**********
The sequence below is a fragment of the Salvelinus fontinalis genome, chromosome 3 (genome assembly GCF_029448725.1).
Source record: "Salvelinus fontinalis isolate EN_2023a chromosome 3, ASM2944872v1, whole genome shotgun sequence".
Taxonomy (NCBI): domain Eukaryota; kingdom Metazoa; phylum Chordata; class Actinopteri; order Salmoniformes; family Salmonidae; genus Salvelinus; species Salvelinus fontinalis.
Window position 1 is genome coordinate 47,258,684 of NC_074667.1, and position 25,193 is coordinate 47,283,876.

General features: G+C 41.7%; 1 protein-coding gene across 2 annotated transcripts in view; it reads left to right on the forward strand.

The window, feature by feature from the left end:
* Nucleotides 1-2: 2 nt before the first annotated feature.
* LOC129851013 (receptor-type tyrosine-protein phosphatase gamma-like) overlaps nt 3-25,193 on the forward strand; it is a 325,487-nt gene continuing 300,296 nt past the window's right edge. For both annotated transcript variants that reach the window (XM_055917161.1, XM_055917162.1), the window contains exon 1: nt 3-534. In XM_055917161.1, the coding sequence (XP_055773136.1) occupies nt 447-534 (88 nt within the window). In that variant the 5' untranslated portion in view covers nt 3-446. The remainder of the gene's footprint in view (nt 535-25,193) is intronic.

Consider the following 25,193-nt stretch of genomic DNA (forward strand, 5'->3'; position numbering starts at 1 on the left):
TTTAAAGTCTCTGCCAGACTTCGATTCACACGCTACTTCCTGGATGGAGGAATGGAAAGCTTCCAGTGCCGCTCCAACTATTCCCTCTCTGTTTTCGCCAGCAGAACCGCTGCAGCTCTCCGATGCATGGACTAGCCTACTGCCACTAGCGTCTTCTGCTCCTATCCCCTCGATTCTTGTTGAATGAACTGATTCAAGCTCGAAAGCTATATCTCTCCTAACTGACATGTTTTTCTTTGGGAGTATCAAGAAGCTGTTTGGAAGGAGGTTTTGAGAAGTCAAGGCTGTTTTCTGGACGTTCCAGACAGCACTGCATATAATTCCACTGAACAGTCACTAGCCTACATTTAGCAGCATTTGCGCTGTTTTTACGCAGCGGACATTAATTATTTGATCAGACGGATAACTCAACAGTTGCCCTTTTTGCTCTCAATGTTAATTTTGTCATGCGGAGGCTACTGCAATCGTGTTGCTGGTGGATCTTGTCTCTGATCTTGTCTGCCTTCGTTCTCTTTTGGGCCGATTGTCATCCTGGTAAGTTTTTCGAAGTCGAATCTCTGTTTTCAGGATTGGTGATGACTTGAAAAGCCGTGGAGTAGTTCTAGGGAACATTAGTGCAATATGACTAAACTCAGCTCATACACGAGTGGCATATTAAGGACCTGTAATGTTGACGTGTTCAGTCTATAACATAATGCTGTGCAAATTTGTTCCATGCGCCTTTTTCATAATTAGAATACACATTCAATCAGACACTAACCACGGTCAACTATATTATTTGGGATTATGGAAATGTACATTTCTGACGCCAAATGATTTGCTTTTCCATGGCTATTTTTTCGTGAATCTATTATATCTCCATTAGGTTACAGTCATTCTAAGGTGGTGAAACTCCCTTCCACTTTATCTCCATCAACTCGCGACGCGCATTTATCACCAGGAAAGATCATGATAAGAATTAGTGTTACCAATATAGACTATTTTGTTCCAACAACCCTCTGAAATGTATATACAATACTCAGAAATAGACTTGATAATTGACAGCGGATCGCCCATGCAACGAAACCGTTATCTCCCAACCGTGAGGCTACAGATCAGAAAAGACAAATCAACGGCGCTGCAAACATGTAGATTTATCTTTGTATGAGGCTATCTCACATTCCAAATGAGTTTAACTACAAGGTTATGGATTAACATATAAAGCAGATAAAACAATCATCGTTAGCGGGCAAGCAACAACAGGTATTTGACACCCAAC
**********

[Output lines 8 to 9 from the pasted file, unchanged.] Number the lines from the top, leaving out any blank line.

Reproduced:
* LOC129851013 (receptor-type tyrosine-protein phosphatase gamma-like) overlaps nt 3-25,193 on the forward strand; it is a 325,487-nt gene continuing 300,296 nt past the window's right edge. For both annotated transcript variants that reach the window (XM_055917161.1, XM_055917162.1), the window contains exon 1: nt 3-534. In XM_055917161.1, the coding sequence (XP_055773136.1) occupies nt 447-534 (88 nt within the window). In that variant the 5' untranslated portion in view covers nt 3-446. The remainder of the gene's footprint in view (nt 535-25,193) is intronic.

Consider the following 25,193-nt stretch of genomic DNA (forward strand, 5'->3'; position numbering starts at 1 on the left):